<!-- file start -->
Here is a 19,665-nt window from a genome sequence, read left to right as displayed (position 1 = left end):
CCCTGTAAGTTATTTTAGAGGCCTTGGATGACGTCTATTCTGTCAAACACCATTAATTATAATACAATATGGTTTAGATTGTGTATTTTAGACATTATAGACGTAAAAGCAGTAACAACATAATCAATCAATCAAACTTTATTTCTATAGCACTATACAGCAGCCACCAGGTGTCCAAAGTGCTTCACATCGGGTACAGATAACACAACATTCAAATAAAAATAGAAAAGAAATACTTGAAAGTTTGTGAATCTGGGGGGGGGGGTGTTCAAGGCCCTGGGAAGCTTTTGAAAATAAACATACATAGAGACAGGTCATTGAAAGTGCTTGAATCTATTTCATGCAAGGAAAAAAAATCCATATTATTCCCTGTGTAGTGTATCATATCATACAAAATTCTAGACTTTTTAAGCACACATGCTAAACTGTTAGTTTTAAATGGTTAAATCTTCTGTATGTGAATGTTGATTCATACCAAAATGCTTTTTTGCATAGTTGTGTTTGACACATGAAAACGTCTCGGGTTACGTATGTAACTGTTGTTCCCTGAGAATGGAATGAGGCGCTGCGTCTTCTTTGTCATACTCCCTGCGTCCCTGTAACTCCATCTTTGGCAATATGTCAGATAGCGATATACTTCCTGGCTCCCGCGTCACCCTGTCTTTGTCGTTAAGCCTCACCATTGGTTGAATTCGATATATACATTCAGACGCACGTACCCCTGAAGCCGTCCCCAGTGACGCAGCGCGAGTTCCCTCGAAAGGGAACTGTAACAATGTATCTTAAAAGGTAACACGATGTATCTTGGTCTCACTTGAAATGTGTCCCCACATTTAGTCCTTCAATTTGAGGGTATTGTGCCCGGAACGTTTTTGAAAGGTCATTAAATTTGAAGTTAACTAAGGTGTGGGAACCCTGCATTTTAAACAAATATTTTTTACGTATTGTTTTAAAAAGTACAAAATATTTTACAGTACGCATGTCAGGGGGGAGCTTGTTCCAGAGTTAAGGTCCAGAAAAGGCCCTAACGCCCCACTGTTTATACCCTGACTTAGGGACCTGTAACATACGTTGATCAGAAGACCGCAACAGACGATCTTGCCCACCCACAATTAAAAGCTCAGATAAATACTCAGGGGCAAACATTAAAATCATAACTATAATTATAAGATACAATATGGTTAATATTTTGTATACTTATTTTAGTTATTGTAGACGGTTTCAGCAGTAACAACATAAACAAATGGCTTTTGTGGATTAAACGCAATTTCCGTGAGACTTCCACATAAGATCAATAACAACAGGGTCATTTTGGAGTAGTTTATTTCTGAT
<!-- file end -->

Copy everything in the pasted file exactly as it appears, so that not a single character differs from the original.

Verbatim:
Here is a 19,665-nt window from a genome sequence, read left to right as displayed (position 1 = left end):
CCCTGTAAGTTATTTTAGAGGCCTTGGATGACGTCTATTCTGTCAAACACCATTAATTATAATACAATATGGTTTAGATTGTGTATTTTAGACATTATAGACGTAAAAGCAGTAACAACATAATCAATCAATCAAACTTTATTTCTATAGCACTATACAGCAGCCACCAGGTGTCCAAAGTGCTTCACATCGGGTACAGATAACACAACATTCAAATAAAAATAGAAAAGAAATACTTGAAAGTTTGTGAATCTGGGGGGGGGGGTGTTCAAGGCCCTGGGAAGCTTTTGAAAATAAACATACATAGAGACAGGTCATTGAAAGTGCTTGAATCTATTTCATGCAAGGAAAAAAAATCCATATTATTCCCTGTGTAGTGTATCATATCATACAAAATTCTAGACTTTTTAAGCACACATGCTAAACTGTTAGTTTTAAATGGTTAAATCTTCTGTATGTGAATGTTGATTCATACCAAAATGCTTTTTTGCATAGTTGTGTTTGACACATGAAAACGTCTCGGGTTACGTATGTAACTGTTGTTCCCTGAGAATGGAATGAGGCGCTGCGTCTTCTTTGTCATACTCCCTGCGTCCCTGTAACTCCATCTTTGGCAATATGTCAGATAGCGATATACTTCCTGGCTCCCGCGTCACCCTGTCTTTGTCGTTAAGCCTCACCATTGGTTGAATTCGATATATACATTCAGACGCACGTACCCCTGAAGCCGTCCCCAGTGACGCAGCGCGAGTTCCCTCGAAAGGGAACTGTAACAATGTATCTTAAAAGGTAACACGATGTATCTTGGTCTCACTTGAAATGTGTCCCCACATTTAGTCCTTCAATTTGAGGGTATTGTGCCCGGAACGTTTTTGAAAGGTCATTAAATTTGAAGTTAACTAAGGTGTGGGAACCCTGCATTTTAAACAAATATTTTTTACGTATTGTTTTAAAAAGTACAAAATATTTTACAGTACGCATGTCAGGGGGGAGCTTGTTCCAGAGTTAAGGTCCAGAAAAGGCCCTAACGCCCCACTGTTTATACCCTGACTTAGGGACCTGTAACATACGTTGATCAGAAGACCGCAACAGACGATCTTGCCCACCCACAATTAAAAGCTCAGATAAATACTCAGGGGCAAACATTAAAATCATAACTATAATTATAAGATACAATATGGTTAATATTTTGTATACTTATTTTAGTTATTGTAGACGGTTTCAGCAGTAACAACATAAACAAATGGCTTTTGTGGATTAAACGCAATTTCCGTGAGACTTCCACATAAGATCAATAACAACAGGGTCATTTTGGAGTAGTTTATTTCTGAT